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dc.contributor.advisorLiu, Benjamin
dc.contributor.authorAtif, Muhammad
dc.date.accessioned2019-01-24T02:56:29Z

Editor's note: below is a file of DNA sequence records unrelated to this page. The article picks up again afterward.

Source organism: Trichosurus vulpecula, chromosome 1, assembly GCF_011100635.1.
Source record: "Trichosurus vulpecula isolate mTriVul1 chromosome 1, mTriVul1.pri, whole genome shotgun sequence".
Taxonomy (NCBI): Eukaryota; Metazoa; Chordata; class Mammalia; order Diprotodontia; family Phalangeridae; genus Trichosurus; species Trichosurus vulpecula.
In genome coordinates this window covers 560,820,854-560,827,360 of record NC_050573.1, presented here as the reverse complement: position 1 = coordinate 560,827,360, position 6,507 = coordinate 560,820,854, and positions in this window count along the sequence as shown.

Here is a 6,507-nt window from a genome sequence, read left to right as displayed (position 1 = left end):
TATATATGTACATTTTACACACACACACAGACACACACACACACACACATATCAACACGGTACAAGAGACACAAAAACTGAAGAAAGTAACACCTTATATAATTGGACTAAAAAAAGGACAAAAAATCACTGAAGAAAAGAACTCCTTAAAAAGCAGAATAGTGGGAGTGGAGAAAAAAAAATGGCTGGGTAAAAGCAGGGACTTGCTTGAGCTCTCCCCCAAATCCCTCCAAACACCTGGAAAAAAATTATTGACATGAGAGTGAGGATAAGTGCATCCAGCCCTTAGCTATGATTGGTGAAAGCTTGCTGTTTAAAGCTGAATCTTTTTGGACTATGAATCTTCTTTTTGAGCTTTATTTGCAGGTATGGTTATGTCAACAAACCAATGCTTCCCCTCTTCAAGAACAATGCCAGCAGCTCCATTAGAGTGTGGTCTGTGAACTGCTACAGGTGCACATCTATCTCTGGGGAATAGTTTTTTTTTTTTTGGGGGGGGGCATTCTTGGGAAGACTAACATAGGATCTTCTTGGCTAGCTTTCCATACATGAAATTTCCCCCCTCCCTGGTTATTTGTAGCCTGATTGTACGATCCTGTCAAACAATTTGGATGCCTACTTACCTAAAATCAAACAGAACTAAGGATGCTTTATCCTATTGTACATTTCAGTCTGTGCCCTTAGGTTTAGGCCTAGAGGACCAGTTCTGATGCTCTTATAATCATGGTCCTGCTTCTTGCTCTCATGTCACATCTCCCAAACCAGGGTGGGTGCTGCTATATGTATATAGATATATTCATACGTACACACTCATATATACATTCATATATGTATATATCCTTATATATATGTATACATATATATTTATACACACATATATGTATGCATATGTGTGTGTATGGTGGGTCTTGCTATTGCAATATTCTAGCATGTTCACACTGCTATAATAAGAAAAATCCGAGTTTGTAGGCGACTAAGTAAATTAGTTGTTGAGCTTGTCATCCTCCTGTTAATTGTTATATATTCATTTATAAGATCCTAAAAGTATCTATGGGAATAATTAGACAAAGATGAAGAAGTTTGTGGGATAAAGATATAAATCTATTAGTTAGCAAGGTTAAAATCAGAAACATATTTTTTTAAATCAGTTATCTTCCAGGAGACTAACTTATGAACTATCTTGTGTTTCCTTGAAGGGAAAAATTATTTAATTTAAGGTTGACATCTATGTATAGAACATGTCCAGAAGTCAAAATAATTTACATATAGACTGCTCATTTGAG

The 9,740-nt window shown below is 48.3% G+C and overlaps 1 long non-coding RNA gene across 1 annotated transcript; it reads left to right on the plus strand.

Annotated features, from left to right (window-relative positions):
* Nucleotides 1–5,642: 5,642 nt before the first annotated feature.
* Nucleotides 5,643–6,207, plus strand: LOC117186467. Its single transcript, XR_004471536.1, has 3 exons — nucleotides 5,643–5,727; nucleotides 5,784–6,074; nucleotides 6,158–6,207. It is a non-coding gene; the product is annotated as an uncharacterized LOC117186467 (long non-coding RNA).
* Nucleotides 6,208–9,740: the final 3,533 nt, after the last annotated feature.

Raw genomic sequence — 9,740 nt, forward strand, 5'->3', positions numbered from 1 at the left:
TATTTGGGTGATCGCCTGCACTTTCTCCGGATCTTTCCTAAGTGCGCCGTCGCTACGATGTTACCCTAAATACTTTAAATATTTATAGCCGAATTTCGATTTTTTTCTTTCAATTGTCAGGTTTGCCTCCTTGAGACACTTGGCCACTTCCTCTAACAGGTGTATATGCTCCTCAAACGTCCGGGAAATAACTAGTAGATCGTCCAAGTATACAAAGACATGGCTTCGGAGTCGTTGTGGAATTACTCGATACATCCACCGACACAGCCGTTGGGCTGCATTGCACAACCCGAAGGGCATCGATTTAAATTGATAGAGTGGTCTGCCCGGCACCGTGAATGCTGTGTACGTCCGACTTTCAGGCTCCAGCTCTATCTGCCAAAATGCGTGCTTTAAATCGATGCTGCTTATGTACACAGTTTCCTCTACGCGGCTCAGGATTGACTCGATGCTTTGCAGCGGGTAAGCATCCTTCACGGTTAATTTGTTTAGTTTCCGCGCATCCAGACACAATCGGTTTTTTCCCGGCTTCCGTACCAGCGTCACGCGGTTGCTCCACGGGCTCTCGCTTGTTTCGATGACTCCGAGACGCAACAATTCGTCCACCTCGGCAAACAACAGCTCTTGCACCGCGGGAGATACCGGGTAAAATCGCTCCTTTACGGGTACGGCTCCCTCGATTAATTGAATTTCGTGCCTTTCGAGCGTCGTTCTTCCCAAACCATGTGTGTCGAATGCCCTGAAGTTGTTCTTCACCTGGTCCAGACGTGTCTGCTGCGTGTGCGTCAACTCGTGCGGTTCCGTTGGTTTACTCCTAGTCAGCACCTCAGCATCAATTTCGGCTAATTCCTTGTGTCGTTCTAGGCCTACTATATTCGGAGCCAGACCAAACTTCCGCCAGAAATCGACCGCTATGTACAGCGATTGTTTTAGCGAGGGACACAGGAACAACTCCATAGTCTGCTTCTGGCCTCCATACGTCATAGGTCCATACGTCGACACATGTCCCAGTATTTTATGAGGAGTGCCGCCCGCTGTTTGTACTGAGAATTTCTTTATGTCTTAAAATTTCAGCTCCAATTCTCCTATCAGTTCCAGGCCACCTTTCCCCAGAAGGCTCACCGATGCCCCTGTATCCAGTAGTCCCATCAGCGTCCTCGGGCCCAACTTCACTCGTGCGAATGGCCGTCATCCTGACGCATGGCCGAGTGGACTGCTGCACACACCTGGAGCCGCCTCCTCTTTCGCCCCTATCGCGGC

dc.date.available2019-01-24T02:56:29Z
dc.date.issued2018-08
dc.identifier.doi10.25904/1912/2446
dc.identifier.urihttp://hdl.handle.net/10072/382035